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    ABSTRACT: BackgroundThe contribution to airflow obstruction by the remodeling of the peripheral airways in chronic obstructive pulmonary disease (COPD) patients has been well documented, but less is known about the role played by the large airways. Few studies have investigated the presence of histopathological changes due to remodeling in the large airways of COPD patients.ObjectivesThe aim of this study was to verify the presence of airway remodeling in the central airways of COPD patients, quantifying the airway smooth muscle (ASM) area and the extracellular matrix (ECM) protein deposition, both in the subepithelial region and in the ASM, and to verify the possible contribution to airflow obstruction by the above mentioned histopathological changes.MethodsBiopsies of segmental bronchi spurs were performed in COPD patients and control smoker subjects and immunostained for collagen type I, versican, decorin, biglycan, and alpha-smooth muscle actin. ECM protein deposition was measured at both subepithelial, and ASM layers.ResultsThe staining for collagen I and versican was greater in the subepithelial layer of COPD patients than in control subjects. An inverse correlation was found between collagen I in the subepithelial layer and both forced expiratory volume in 1 second and ratio between forced expiratory volume in 1 second and forced vital capacity. A statistically significant increase of the ASM area was observed in the central airways of COPD patients versus controls.ConclusionThese findings indicate that airway remodeling also affects the large airways in COPD patients who have greater deposition of ECM proteins in the subepithelial layer and a larger smooth muscle area than control smoker subjects. These changes may contribute to chronic airflow obstruction in COPD patients.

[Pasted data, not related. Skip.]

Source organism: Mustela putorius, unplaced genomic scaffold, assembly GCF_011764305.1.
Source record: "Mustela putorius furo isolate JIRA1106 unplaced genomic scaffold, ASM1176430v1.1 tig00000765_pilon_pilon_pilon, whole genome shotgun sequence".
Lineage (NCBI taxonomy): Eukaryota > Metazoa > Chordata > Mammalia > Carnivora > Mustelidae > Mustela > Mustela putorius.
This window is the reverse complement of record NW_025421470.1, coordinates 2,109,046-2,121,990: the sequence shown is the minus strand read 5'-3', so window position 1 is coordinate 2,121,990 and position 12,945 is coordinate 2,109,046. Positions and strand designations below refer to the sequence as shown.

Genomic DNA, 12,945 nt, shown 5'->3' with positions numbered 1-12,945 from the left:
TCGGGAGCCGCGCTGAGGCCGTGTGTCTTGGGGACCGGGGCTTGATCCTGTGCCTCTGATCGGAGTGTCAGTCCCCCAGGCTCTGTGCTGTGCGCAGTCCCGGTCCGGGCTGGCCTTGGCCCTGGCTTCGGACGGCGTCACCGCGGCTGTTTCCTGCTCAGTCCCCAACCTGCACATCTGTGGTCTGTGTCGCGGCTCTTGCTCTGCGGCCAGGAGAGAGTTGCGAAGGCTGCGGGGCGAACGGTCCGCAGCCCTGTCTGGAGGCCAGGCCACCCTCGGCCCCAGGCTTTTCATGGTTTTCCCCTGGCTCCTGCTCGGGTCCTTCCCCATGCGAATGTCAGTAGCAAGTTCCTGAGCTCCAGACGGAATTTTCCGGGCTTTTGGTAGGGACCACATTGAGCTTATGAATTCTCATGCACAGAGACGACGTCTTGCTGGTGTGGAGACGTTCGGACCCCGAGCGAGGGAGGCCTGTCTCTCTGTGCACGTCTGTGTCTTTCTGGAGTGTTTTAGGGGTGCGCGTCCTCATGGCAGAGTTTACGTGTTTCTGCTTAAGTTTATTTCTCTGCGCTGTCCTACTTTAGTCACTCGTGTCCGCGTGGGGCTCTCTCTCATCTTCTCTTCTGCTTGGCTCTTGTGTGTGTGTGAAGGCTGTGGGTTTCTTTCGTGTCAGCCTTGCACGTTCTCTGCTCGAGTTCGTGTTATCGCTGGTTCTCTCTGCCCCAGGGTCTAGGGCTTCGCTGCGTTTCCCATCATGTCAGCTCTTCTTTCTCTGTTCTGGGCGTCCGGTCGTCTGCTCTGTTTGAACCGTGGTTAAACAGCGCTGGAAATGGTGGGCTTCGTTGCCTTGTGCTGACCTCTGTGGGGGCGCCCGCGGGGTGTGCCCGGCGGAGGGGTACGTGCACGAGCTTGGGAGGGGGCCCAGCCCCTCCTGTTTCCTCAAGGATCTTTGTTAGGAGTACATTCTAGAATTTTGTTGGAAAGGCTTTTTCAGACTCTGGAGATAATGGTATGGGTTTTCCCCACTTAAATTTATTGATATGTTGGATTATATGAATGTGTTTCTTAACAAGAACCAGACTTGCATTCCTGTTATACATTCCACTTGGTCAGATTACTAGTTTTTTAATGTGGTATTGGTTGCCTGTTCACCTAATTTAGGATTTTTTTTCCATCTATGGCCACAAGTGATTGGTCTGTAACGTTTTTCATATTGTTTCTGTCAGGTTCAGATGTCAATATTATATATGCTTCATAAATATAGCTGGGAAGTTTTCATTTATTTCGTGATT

International Journal of COPD 09/2014; 9:927-33. DOI:10.2147/COPD.S52478 · 3.14 Impact Factor
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    • "Changes observed in airway remodelling include epithelial desquamation, goblet cell hyperplasia, increased airway smooth muscle (ASM) mass, thickening of the reticular basement membrane and abnormal extracellular matrix (ECM) deposition. The ECM is abnormal in terms of composition and quantity, with increased expression of collagens, biglycan, elastin, fibronectin, hyaluronan, laminin-β2, lumican, tenascin-C and versican when compared with normal airways [1]–[5]. "